Romans 4:5 But to the one who does not work, but believes in the one who declares the ungodly righteous ...

junkbunny

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Re: Reconciling the Old Testament with the New Testament.
« Reply #12 on: January 02, 2010, 11:38:36 AM »
WhiteWings - wow, I have a long way to go then huh!  I'd better get cracking and involve myself in some discussions..  :happygrin:  Thank you for the links you posted; I'll have a good read of them when I have the time to sit down and get through it all.

Dallas - I really hear what you're saying.  I have been putting off really reading the Old Testament for a long time.  I think it's mainly because there's not so much emphasis on it in the church I'm currently at.  Also I see it as being so "big" and because it spans over such a large amount of time, I think I get put off because there's just SO much in it!

Offline Dallas

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Re: Reconciling the Old Testament with the New Testament.
« Reply #13 on: January 03, 2010, 06:30:30 AM »
Quote
Dallas - I really hear what you're saying.  I have been putting off really reading the Old Testament for a long time.  I think it's mainly because there's not so much emphasis on it in the church I'm currently at.  Also I see it as being so "big" and because it spans over such a large amount of time, I think I get put off because there's just SO much in it

But there is no point in trying to understand anything the bible says unless you have the foundation... In the beginning.

junkbunny

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Re: Reconciling the Old Testament with the New Testament.
« Reply #14 on: January 03, 2010, 07:02:54 AM »
But there is no point in trying to understand anything the bible says unless you have the foundation... In the beginning.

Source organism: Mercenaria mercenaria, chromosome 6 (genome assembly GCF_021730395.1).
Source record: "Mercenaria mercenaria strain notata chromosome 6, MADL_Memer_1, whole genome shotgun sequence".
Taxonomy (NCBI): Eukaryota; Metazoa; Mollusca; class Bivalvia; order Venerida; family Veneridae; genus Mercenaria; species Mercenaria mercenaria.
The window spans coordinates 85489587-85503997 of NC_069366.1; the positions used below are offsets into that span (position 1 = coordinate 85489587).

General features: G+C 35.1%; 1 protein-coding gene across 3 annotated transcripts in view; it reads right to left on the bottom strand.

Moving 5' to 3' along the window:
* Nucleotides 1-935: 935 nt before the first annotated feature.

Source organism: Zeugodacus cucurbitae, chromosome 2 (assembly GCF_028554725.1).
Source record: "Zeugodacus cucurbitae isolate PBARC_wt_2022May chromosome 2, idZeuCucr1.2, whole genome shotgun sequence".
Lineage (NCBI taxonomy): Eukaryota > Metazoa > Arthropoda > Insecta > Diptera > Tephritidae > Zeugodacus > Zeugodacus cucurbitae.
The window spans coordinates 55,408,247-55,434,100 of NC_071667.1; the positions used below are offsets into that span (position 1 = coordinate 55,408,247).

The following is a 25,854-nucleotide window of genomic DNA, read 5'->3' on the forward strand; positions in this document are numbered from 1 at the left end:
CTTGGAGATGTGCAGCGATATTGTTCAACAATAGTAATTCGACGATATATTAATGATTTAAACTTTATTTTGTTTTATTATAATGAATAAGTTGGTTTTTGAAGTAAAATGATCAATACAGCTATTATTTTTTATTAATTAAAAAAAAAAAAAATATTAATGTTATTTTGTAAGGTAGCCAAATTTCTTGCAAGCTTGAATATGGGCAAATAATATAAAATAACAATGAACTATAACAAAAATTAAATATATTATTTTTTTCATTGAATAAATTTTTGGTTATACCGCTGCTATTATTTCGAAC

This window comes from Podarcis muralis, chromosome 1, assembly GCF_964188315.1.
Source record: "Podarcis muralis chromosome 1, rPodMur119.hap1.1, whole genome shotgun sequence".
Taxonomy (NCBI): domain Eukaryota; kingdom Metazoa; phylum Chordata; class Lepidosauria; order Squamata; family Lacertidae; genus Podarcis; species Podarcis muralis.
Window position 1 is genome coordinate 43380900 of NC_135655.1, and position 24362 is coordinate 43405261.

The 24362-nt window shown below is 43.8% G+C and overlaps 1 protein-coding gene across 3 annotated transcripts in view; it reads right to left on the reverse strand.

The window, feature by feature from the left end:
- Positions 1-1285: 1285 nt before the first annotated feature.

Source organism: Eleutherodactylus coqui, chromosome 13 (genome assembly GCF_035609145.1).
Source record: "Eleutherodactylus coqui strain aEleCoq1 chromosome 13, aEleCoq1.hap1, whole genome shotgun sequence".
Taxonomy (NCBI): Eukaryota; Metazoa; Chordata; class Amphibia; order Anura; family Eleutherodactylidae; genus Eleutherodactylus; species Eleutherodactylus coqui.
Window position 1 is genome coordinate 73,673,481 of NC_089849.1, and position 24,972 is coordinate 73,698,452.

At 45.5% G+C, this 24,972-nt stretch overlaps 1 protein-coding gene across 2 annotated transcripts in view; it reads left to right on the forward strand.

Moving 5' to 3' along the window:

You are right.  What I said wasn't an excuse, but an explanation.

Offline Dallas

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Re: Reconciling the Old Testament with the New Testament.
« Reply #15 on: January 03, 2010, 07:07:31 AM »
I didn't think it was an excuse;  Just making a statement.

junkbunny

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Re: Reconciling the Old Testament with the New Testament.
« Reply #16 on: January 03, 2010, 09:56:08 AM »
Okay :)

Doug

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Re: Reconciling the Old Testament with the New Testament.
« Reply #17 on: January 06, 2010, 12:44:15 AM »
Relation of the Old to the New Dispensation, by J. A. Alexander
From: The Biblical Repertory and Princeton Review Vol. 23 No. 4 (1851)


Joseph Addison Alexander

Doug
« Last Edit: January 06, 2010, 01:07:11 AM by Doug »

junkbunny

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Re: Reconciling the Old Testament with the New Testament.
« Reply #18 on: January 06, 2010, 12:51:28 AM »
Thank you Doug!

Doug

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Re: Reconciling the Old Testament with the New Testament.
« Reply #19 on: January 06, 2010, 01:15:24 AM »
This is good too.

The Relation of the OT to the NT by Patrick Fairbairn.

From:
Hermeneutical Manual; Or, Introduction to the Exegetical Study of the Scriptures of the New Testament
By Patrick Fairbairn
Published by Sheldon, Blakeman & co.; 1859



Patrick Fairbairn


Doug
« Last Edit: January 06, 2010, 01:54:57 AM by Doug »